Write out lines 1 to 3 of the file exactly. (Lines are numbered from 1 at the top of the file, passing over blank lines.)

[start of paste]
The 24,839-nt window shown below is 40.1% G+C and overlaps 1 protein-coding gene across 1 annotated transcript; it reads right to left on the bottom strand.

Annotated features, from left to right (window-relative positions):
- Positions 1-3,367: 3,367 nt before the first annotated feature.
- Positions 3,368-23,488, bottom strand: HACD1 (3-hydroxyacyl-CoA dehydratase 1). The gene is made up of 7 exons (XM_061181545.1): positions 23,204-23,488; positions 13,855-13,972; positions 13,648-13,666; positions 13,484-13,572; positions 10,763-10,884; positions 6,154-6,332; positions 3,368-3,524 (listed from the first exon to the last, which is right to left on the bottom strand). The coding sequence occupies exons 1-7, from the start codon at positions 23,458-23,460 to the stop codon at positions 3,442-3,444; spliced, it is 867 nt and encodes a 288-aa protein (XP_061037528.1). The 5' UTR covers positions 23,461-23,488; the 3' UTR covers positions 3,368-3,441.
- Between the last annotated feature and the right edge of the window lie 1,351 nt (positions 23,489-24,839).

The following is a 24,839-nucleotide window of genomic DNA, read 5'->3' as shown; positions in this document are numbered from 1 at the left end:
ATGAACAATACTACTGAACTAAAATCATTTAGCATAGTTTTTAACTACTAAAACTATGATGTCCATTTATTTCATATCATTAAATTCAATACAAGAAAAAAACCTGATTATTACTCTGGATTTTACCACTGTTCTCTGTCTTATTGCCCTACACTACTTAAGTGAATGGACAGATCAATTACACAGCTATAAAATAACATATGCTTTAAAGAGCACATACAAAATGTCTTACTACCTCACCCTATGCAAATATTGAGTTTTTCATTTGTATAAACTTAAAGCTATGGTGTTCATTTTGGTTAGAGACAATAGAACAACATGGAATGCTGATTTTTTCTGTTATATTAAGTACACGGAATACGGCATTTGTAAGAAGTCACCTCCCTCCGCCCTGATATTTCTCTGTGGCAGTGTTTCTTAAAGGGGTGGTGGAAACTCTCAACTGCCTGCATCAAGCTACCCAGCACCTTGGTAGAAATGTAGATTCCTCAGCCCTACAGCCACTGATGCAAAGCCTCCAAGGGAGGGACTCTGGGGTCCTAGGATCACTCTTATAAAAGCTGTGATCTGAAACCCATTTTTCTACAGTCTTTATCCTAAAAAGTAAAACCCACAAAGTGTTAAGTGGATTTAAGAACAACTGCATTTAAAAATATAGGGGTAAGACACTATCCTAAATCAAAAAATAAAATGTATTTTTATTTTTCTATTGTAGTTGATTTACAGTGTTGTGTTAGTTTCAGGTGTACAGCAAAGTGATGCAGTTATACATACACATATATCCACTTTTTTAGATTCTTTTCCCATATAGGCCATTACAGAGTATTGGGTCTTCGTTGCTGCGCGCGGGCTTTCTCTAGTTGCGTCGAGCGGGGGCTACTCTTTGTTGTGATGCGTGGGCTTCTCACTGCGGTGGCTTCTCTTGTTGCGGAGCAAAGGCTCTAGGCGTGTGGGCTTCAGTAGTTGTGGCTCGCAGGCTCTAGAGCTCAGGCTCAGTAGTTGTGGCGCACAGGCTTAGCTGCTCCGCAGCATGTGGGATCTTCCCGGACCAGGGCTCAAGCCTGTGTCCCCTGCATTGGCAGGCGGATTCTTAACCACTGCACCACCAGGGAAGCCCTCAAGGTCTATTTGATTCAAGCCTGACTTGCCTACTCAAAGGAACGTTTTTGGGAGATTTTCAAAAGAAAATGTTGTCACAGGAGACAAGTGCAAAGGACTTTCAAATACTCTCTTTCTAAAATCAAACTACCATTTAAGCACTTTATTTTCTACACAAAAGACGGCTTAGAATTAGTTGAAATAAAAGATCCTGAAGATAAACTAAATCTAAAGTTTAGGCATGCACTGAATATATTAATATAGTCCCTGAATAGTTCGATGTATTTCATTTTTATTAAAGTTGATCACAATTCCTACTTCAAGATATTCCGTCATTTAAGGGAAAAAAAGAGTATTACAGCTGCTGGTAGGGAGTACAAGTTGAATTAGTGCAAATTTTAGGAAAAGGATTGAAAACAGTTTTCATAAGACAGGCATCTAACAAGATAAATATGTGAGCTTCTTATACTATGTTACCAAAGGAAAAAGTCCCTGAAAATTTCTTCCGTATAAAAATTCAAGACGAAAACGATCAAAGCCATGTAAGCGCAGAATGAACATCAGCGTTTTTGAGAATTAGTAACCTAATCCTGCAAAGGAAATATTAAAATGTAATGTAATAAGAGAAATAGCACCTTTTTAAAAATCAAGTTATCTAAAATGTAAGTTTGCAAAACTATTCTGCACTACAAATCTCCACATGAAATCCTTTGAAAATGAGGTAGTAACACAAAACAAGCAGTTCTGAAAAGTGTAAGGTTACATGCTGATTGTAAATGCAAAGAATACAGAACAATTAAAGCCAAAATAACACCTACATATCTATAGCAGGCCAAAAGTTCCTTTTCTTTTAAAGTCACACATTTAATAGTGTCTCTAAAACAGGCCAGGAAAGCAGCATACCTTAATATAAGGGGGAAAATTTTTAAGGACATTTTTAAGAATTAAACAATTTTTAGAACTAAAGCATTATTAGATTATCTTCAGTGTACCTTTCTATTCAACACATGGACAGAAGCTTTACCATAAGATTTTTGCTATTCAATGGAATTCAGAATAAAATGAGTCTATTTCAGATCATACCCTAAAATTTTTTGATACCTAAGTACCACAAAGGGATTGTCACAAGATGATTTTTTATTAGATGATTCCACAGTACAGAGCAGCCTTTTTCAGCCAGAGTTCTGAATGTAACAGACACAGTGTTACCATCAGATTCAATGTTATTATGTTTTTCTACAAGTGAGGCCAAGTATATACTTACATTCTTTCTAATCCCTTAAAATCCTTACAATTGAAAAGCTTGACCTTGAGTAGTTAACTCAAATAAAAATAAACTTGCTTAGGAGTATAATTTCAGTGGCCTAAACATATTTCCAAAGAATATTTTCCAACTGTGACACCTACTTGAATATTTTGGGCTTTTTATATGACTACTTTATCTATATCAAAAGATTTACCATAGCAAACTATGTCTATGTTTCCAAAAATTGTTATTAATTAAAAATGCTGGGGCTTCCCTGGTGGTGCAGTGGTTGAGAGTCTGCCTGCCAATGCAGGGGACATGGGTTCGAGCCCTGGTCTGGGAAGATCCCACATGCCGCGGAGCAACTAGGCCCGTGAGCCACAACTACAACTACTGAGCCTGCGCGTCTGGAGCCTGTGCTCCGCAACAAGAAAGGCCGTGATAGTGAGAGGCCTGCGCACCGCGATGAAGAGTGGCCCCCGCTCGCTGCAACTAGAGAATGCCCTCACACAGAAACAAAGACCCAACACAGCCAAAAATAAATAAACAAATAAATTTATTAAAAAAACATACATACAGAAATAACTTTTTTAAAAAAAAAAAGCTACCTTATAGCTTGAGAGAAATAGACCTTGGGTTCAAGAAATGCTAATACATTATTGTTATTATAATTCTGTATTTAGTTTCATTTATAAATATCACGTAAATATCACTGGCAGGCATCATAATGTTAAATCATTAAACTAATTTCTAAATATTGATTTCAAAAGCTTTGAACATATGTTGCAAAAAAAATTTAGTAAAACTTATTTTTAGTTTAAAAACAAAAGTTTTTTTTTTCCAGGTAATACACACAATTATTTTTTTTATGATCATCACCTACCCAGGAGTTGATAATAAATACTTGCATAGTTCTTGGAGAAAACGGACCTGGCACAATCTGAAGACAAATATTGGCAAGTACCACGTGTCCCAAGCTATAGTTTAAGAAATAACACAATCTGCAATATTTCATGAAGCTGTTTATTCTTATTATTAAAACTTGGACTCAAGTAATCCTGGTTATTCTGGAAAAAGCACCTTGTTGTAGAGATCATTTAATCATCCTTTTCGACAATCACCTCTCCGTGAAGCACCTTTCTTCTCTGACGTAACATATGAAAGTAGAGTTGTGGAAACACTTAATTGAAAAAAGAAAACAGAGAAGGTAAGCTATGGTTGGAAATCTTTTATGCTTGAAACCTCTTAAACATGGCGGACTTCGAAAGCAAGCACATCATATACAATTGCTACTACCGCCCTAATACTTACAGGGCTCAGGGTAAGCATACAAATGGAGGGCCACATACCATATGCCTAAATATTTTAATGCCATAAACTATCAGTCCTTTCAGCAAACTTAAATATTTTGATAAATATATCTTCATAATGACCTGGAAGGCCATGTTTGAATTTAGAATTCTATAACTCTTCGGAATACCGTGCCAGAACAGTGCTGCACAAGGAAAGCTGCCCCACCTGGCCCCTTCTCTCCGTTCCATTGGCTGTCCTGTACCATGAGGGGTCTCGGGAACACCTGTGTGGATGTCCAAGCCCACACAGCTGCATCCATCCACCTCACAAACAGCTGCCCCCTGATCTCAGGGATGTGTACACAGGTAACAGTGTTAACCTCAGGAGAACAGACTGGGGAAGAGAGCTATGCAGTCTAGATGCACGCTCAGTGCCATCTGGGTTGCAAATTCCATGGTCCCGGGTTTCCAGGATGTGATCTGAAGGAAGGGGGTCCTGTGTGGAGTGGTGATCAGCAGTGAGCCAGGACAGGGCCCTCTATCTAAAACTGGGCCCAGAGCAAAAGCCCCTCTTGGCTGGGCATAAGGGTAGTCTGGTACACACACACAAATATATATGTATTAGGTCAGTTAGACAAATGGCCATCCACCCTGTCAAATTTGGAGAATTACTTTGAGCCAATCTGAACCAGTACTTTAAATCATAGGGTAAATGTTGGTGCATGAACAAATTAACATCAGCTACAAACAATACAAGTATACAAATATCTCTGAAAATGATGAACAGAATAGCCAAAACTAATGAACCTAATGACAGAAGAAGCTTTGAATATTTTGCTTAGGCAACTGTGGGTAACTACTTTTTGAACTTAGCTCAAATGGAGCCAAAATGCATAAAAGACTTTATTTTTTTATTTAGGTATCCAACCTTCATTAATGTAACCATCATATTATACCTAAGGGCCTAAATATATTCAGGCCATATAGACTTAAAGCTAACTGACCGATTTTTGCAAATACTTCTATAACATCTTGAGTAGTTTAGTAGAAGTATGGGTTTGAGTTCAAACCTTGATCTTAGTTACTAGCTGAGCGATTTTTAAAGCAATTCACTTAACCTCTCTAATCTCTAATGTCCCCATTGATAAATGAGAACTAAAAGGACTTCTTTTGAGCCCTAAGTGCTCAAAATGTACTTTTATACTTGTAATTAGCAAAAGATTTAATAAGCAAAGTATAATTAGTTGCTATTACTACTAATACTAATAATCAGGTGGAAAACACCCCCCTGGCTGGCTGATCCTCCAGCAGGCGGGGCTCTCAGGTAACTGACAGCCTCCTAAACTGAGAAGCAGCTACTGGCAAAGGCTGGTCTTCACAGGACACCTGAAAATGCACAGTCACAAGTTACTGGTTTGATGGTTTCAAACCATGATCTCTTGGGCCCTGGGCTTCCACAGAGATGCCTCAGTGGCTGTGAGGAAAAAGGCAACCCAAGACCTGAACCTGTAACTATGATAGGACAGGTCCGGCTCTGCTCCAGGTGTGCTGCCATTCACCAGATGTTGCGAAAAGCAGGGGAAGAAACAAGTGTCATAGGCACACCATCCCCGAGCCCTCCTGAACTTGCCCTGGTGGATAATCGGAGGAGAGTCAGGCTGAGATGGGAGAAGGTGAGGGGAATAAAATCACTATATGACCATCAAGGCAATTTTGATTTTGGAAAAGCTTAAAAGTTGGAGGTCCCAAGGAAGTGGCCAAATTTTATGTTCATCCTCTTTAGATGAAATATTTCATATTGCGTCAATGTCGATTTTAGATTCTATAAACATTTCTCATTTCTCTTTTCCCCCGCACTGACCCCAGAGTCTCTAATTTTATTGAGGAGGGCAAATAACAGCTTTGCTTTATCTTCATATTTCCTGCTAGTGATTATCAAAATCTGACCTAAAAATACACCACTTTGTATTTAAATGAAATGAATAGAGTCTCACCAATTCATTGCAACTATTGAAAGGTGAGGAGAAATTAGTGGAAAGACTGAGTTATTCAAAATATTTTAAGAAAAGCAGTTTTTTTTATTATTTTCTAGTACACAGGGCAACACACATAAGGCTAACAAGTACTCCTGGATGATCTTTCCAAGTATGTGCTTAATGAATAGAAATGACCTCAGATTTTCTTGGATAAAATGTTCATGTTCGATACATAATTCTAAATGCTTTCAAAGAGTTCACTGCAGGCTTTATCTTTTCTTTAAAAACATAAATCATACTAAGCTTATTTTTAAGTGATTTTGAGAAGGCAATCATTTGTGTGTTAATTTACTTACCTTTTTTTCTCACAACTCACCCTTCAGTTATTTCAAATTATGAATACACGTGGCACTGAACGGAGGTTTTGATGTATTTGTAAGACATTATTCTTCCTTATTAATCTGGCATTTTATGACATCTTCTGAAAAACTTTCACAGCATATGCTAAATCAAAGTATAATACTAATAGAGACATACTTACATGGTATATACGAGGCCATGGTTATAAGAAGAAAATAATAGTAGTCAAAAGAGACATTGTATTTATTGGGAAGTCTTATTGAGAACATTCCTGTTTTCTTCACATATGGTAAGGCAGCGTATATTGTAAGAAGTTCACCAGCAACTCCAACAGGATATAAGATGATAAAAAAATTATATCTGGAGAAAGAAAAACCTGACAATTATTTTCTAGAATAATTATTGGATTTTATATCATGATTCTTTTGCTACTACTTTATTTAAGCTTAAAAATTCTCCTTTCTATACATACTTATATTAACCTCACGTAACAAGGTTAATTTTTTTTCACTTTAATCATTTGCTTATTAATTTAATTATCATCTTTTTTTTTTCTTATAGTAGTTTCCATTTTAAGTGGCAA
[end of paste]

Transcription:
The 24,839-nt window shown below is 40.1% G+C and overlaps 1 protein-coding gene across 1 annotated transcript; it reads right to left on the bottom strand.

Annotated features, from left to right (window-relative positions):
- Positions 1-3,367: 3,367 nt before the first annotated feature.